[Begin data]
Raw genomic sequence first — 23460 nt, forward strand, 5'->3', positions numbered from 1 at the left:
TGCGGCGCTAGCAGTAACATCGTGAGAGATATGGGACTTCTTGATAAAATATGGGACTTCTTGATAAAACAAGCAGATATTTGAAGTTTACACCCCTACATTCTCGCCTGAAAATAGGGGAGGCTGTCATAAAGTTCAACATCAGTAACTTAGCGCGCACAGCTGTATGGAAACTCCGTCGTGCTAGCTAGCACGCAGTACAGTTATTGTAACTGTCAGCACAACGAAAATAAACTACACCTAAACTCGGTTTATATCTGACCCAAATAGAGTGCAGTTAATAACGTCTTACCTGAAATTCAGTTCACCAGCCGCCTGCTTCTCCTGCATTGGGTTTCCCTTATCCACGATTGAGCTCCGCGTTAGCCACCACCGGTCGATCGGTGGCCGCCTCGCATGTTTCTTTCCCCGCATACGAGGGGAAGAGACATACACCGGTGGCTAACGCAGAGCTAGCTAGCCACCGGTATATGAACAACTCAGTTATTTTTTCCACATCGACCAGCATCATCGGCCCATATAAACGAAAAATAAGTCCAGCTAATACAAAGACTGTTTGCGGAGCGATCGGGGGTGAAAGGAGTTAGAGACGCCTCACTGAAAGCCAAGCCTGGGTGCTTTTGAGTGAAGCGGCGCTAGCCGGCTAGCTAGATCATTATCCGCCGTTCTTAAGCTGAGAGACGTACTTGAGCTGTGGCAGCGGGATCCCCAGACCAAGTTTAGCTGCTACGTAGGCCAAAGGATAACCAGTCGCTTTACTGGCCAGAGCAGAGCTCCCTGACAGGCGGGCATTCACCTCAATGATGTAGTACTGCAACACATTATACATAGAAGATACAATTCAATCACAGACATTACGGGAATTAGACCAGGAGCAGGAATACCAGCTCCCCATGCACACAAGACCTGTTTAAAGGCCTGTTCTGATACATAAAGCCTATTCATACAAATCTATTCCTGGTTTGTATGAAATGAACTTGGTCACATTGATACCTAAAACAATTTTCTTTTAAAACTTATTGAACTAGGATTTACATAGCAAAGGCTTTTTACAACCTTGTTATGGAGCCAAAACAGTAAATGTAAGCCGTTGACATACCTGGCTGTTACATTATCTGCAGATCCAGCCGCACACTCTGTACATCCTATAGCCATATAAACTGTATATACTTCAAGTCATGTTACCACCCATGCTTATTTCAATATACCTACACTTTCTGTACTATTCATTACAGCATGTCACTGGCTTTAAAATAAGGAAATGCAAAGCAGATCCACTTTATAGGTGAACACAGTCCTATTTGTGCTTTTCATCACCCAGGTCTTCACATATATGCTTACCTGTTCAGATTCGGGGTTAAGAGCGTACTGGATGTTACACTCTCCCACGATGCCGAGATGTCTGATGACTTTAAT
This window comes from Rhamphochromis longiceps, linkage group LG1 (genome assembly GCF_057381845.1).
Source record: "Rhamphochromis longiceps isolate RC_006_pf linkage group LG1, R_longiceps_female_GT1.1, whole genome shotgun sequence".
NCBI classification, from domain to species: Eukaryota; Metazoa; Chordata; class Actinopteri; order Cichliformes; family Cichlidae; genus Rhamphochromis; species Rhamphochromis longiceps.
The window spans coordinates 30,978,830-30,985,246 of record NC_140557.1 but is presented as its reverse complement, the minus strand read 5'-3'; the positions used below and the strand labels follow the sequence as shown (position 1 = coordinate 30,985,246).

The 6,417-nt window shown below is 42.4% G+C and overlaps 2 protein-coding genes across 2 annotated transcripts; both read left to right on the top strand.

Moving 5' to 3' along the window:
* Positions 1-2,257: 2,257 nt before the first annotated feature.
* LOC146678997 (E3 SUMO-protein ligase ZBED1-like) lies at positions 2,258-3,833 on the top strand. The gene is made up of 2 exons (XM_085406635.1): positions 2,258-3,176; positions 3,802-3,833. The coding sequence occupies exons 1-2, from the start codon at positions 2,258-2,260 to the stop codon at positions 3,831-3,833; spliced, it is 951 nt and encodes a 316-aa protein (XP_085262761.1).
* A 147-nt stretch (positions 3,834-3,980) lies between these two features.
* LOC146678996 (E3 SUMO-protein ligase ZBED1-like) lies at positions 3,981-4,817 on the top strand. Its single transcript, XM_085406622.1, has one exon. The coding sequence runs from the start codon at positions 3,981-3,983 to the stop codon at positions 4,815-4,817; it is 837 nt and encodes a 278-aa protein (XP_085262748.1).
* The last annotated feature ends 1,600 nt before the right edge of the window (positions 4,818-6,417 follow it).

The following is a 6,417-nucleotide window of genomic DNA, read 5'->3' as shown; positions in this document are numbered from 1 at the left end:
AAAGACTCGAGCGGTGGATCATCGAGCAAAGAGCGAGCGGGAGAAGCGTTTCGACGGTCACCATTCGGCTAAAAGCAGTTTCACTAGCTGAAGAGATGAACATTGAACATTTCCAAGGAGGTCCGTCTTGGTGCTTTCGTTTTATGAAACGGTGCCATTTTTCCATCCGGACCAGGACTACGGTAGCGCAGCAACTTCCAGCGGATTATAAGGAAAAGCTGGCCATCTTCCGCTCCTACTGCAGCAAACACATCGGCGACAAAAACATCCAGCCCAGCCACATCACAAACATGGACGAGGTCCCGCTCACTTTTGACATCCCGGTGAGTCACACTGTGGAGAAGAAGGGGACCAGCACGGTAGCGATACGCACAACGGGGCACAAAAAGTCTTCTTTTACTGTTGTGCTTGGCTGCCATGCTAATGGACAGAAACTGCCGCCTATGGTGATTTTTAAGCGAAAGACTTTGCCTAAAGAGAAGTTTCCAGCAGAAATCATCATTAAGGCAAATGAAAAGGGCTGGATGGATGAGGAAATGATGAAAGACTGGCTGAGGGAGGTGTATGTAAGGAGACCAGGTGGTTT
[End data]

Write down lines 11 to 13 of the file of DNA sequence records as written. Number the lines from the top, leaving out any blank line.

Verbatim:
* A 147-nt stretch (positions 3,834-3,980) lies between these two features.
* LOC146678996 (E3 SUMO-protein ligase ZBED1-like) lies at positions 3,981-4,817 on the top strand. Its single transcript, XM_085406622.1, has one exon. The coding sequence runs from the start codon at positions 3,981-3,983 to the stop codon at positions 4,815-4,817; it is 837 nt and encodes a 278-aa protein (XP_085262748.1).
* The last annotated feature ends 1,600 nt before the right edge of the window (positions 4,818-6,417 follow it).